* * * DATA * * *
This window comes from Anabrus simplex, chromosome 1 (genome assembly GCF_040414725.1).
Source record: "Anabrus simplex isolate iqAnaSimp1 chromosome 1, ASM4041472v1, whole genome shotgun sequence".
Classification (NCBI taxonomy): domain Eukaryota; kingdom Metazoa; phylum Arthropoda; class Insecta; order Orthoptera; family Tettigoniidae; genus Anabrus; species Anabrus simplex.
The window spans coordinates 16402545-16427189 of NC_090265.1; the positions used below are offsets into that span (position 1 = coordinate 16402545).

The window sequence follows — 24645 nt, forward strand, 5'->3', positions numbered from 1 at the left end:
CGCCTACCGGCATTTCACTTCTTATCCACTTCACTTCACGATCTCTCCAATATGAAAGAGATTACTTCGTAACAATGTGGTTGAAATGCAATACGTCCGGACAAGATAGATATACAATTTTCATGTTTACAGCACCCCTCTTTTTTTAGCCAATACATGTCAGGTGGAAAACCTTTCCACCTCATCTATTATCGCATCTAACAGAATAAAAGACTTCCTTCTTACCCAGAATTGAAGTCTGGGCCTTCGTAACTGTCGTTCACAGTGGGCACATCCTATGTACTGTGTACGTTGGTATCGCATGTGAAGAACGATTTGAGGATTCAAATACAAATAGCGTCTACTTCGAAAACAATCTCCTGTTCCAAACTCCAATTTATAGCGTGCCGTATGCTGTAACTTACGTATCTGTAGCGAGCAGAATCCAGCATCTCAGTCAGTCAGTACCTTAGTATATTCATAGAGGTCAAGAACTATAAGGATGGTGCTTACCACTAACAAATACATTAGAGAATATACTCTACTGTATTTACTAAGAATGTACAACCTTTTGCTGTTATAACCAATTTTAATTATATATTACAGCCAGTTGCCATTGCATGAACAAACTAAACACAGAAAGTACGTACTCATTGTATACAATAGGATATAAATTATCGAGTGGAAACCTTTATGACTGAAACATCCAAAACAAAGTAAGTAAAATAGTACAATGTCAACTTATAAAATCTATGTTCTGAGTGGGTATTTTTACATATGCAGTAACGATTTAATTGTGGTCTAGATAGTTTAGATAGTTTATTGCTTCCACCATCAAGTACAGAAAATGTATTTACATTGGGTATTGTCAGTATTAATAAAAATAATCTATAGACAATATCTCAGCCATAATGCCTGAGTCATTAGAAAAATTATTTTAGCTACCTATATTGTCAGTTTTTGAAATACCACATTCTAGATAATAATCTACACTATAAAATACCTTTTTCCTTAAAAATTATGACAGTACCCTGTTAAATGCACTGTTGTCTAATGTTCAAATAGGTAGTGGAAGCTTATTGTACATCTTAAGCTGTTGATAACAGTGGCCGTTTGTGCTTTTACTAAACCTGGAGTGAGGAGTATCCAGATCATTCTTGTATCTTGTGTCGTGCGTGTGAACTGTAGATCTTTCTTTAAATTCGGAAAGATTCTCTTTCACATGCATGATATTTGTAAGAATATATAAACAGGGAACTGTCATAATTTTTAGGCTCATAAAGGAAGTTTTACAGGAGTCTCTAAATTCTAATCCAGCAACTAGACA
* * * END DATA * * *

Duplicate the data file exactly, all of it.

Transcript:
This window comes from Anabrus simplex, chromosome 1 (genome assembly GCF_040414725.1).
Source record: "Anabrus simplex isolate iqAnaSimp1 chromosome 1, ASM4041472v1, whole genome shotgun sequence".
Classification (NCBI taxonomy): domain Eukaryota; kingdom Metazoa; phylum Arthropoda; class Insecta; order Orthoptera; family Tettigoniidae; genus Anabrus; species Anabrus simplex.
The window spans coordinates 16402545-16427189 of NC_090265.1; the positions used below are offsets into that span (position 1 = coordinate 16402545).

The window sequence follows — 24645 nt, forward strand, 5'->3', positions numbered from 1 at the left end:
CGCCTACCGGCATTTCACTTCTTATCCACTTCACTTCACGATCTCTCCAATATGAAAGAGATTACTTCGTAACAATGTGGTTGAAATGCAATACGTCCGGACAAGATAGATATACAATTTTCATGTTTACAGCACCCCTCTTTTTTTAGCCAATACATGTCAGGTGGAAAACCTTTCCACCTCATCTATTATCGCATCTAACAGAATAAAAGACTTCCTTCTTACCCAGAATTGAAGTCTGGGCCTTCGTAACTGTCGTTCACAGTGGGCACATCCTATGTACTGTGTACGTTGGTATCGCATGTGAAGAACGATTTGAGGATTCAAATACAAATAGCGTCTACTTCGAAAACAATCTCCTGTTCCAAACTCCAATTTATAGCGTGCCGTATGCTGTAACTTACGTATCTGTAGCGAGCAGAATCCAGCATCTCAGTCAGTCAGTACCTTAGTATATTCATAGAGGTCAAGAACTATAAGGATGGTGCTTACCACTAACAAATACATTAGAGAATATACTCTACTGTATTTACTAAGAATGTACAACCTTTTGCTGTTATAACCAATTTTAATTATATATTACAGCCAGTTGCCATTGCATGAACAAACTAAACACAGAAAGTACGTACTCATTGTATACAATAGGATATAAATTATCGAGTGGAAACCTTTATGACTGAAACATCCAAAACAAAGTAAGTAAAATAGTACAATGTCAACTTATAAAATCTATGTTCTGAGTGGGTATTTTTACATATGCAGTAACGATTTAATTGTGGTCTAGATAGTTTAGATAGTTTATTGCTTCCACCATCAAGTACAGAAAATGTATTTACATTGGGTATTGTCAGTATTAATAAAAATAATCTATAGACAATATCTCAGCCATAATGCCTGAGTCATTAGAAAAATTATTTTAGCTACCTATATTGTCAGTTTTTGAAATACCACATTCTAGATAATAATCTACACTATAAAATACCTTTTTCCTTAAAAATTATGACAGTACCCTGTTAAATGCACTGTTGTCTAATGTTCAAATAGGTAGTGGAAGCTTATTGTACATCTTAAGCTGTTGATAACAGTGGCCGTTTGTGCTTTTACTAAACCTGGAGTGAGGAGTATCCAGATCATTCTTGTATCTTGTGTCGTGCGTGTGAACTGTAGATCTTTCTTTAAATTCGGAAAGATTCTCTTTCACATGCATGATATTTGTAAGAATATATAAACAGGGAACTGTCATAATTTTTAGGCTCATAAAGGAAGTTTTACAGGAGTCTCTAAATTCTAATCCAGCAACTAGACA